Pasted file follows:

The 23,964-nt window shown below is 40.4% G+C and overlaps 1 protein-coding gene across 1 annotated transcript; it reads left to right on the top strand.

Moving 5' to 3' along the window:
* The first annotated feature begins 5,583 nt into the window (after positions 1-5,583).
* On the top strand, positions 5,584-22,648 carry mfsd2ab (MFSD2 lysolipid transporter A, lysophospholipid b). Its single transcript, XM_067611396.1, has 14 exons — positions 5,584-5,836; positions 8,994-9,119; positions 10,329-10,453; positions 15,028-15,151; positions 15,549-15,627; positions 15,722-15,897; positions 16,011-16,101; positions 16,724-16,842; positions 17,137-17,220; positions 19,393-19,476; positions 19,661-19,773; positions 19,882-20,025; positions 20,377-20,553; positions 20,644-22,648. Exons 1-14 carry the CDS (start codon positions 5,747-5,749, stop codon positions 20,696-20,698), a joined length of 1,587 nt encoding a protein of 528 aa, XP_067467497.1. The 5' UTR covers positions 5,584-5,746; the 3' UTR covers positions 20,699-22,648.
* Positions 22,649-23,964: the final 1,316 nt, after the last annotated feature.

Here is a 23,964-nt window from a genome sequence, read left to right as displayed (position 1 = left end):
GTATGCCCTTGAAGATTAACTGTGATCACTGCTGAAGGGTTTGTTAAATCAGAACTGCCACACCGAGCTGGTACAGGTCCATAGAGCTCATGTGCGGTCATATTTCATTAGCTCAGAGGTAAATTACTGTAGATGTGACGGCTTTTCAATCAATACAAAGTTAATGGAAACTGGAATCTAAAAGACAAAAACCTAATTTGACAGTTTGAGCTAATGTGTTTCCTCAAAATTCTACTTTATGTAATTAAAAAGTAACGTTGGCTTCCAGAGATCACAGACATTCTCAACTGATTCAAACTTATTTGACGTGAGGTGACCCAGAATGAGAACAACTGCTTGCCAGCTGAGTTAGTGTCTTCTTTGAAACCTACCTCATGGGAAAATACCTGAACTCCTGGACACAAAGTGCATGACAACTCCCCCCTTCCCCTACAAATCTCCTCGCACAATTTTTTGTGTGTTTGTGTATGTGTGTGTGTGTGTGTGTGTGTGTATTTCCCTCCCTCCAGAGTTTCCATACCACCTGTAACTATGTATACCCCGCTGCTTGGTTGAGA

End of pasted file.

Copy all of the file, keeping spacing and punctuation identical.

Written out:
The 23,964-nt window shown below is 40.4% G+C and overlaps 1 protein-coding gene across 1 annotated transcript; it reads left to right on the top strand.

Moving 5' to 3' along the window:
* The first annotated feature begins 5,583 nt into the window (after positions 1-5,583).
* On the top strand, positions 5,584-22,648 carry mfsd2ab (MFSD2 lysolipid transporter A, lysophospholipid b). Its single transcript, XM_067611396.1, has 14 exons — positions 5,584-5,836; positions 8,994-9,119; positions 10,329-10,453; positions 15,028-15,151; positions 15,549-15,627; positions 15,722-15,897; positions 16,011-16,101; positions 16,724-16,842; positions 17,137-17,220; positions 19,393-19,476; positions 19,661-19,773; positions 19,882-20,025; positions 20,377-20,553; positions 20,644-22,648. Exons 1-14 carry the CDS (start codon positions 5,747-5,749, stop codon positions 20,696-20,698), a joined length of 1,587 nt encoding a protein of 528 aa, XP_067467497.1. The 5' UTR covers positions 5,584-5,746; the 3' UTR covers positions 20,699-22,648.
* Positions 22,649-23,964: the final 1,316 nt, after the last annotated feature.

Here is a 23,964-nt window from a genome sequence, read left to right as displayed (position 1 = left end):
GTATGCCCTTGAAGATTAACTGTGATCACTGCTGAAGGGTTTGTTAAATCAGAACTGCCACACCGAGCTGGTACAGGTCCATAGAGCTCATGTGCGGTCATATTTCATTAGCTCAGAGGTAAATTACTGTAGATGTGACGGCTTTTCAATCAATACAAAGTTAATGGAAACTGGAATCTAAAAGACAAAAACCTAATTTGACAGTTTGAGCTAATGTGTTTCCTCAAAATTCTACTTTATGTAATTAAAAAGTAACGTTGGCTTCCAGAGATCACAGACATTCTCAACTGATTCAAACTTATTTGACGTGAGGTGACCCAGAATGAGAACAACTGCTTGCCAGCTGAGTTAGTGTCTTCTTTGAAACCTACCTCATGGGAAAATACCTGAACTCCTGGACACAAAGTGCATGACAACTCCCCCCTTCCCCTACAAATCTCCTCGCACAATTTTTTGTGTGTTTGTGTATGTGTGTGTGTGTGTGTGTGTGTGTATTTCCCTCCCTCCAGAGTTTCCATACCACCTGTAACTATGTATACCCCGCTGCTTGGTTGAGA